ANKARA (Reuters) – Turkey is expected to tighten weekend curfews after a record rise in new coronavirus cases and fatalities, two sources familiar with the matter said on Monday.
The move is expected to be announced after a cabinet meeting on Monday, said the sources who requested anonymity. They said that new measures adopted on Nov. 17, including nightly curfews at weekends, had been insufficient.
“It is highly probable that the scope of the weekend curfew restriction will be expanded,” said one of the sources, adding that a final decision would be made at the cabinet meeting chaired by President Tayyip Erdogan.
Further restrictions and intercity travel bans could also be considered for some provinces, the sources said, adding that Health Minister Fahrettin Koca would make a presentation on the situation and conditions at hospitals during the meeting.
The latest moves have done little to halt the rise in COVID-19 cases and deaths, with fatalities above the peak of the first wave in April.
“Cases need to fall a bit before the winter is fully here,” the second source said.
New cases have hovered around 30,000 since Ankara began including asymptomatic cases in its reporting.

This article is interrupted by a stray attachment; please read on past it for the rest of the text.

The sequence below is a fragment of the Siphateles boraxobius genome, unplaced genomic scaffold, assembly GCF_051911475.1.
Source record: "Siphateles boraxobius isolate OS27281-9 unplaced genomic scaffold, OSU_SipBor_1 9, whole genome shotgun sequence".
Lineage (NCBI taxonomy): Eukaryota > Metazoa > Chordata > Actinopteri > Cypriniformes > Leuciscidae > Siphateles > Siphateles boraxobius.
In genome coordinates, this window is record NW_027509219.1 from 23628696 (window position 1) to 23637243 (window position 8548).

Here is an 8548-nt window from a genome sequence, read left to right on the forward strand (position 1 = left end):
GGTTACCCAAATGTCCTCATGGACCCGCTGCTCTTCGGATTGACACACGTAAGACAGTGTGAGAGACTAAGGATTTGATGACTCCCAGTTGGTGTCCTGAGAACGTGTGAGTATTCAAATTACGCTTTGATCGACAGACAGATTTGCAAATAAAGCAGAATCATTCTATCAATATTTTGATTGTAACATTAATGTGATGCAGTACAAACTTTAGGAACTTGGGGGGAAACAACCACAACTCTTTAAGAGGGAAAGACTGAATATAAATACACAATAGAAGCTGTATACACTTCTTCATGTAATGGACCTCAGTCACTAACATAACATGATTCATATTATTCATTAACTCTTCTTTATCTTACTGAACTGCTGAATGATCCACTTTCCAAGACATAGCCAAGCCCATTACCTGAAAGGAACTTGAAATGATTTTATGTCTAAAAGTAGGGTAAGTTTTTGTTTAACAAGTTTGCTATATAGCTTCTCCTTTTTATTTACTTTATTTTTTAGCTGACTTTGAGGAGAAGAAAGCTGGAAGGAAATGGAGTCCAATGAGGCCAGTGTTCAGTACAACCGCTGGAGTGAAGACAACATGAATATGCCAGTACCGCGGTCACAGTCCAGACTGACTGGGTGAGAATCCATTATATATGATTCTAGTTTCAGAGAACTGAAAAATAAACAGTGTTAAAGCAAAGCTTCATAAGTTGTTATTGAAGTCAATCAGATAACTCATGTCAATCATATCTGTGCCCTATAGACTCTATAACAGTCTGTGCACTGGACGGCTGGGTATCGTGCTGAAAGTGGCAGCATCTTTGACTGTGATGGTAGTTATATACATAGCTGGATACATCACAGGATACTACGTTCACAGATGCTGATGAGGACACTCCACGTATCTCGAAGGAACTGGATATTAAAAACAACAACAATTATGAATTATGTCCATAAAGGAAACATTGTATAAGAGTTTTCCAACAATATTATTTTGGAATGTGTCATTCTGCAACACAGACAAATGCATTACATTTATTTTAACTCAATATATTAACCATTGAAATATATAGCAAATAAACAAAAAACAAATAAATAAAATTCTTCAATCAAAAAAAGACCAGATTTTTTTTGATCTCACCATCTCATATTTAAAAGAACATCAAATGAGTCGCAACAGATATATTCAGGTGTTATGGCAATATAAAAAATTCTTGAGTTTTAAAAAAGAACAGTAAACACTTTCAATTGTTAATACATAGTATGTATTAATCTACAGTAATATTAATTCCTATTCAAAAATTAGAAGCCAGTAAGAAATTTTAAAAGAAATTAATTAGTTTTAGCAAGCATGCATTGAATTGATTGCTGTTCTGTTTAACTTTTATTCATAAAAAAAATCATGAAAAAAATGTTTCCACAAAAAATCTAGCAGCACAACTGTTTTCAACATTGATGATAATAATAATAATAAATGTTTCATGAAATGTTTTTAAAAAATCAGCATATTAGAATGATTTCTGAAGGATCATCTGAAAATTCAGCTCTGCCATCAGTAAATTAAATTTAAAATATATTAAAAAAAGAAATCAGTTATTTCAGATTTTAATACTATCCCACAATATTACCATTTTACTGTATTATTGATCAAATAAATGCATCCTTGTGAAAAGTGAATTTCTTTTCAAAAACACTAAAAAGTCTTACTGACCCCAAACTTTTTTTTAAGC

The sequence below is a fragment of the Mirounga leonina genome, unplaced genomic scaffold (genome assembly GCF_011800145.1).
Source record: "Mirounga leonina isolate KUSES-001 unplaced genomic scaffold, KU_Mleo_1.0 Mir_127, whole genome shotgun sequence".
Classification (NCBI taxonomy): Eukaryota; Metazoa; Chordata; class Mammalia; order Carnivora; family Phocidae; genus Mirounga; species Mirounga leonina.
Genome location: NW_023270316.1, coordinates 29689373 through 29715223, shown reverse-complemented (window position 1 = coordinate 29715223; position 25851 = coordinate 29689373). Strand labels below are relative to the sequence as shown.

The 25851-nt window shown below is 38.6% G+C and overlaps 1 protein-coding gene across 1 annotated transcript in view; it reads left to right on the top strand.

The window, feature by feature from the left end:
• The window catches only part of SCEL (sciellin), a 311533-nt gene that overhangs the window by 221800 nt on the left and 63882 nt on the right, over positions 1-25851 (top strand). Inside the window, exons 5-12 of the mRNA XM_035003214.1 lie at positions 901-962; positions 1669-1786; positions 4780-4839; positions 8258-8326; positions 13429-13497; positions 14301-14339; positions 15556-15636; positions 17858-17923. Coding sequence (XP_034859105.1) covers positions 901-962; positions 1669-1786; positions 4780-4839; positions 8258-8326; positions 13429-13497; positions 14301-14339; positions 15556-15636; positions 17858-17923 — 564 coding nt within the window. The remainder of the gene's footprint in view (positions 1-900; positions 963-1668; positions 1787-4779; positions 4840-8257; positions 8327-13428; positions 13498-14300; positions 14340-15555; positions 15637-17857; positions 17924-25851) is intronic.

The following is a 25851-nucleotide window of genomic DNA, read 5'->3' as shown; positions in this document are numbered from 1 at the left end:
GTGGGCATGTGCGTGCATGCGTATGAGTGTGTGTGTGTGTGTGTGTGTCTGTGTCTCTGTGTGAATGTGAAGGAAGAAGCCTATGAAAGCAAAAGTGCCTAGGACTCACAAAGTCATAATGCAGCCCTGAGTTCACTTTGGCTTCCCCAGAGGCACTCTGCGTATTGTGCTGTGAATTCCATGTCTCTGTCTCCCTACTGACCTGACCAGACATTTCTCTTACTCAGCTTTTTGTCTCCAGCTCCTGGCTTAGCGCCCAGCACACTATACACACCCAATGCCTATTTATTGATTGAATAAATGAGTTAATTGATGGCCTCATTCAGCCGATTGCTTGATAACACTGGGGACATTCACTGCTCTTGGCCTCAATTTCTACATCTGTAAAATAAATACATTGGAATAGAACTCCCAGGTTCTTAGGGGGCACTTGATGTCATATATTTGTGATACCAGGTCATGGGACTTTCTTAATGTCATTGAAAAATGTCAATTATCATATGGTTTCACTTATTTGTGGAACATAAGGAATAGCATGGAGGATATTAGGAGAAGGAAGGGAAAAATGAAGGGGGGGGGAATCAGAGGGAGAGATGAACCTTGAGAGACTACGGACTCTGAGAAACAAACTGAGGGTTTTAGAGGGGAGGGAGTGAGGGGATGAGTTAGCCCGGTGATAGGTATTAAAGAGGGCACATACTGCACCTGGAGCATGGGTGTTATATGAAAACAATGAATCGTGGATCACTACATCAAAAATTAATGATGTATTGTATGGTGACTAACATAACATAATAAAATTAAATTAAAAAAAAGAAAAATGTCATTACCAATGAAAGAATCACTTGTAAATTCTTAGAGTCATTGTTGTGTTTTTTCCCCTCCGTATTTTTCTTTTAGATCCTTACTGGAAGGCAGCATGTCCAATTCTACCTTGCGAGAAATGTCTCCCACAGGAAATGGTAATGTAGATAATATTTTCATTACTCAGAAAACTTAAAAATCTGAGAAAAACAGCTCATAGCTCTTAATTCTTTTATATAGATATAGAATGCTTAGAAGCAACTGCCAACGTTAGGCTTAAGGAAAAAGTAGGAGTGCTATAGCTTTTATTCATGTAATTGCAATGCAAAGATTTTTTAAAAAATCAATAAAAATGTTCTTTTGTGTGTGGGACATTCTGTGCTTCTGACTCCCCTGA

Doctors and opposition politicians have called for stricter measures. But with shops, restaurants and hotels hit by the new clampdown, the government has said any new measures will aim to avoid more economic pain.
New data on Monday showed the economy expanded 6.7% year-on-year in the third quarter of the year, when most measures were lifted. It had contracted nearly 10% in the second quarter and more measures would risk hitting growth in the final quarter.
The Turkish Medics Association (TTB) said hospitals had reached full capacity and were unable to treat new coronavirus patients. It urged the government to introduce measures to combat the “destructive impact” of the outbreak and said The tsunami we warned of months ago is happening.”
The Health Ministry was not immediately available to comment.
(Additional reporting and writing by Tuvan Gumrukcu; Editing by Jonathan Spicer and Timothy Heritage)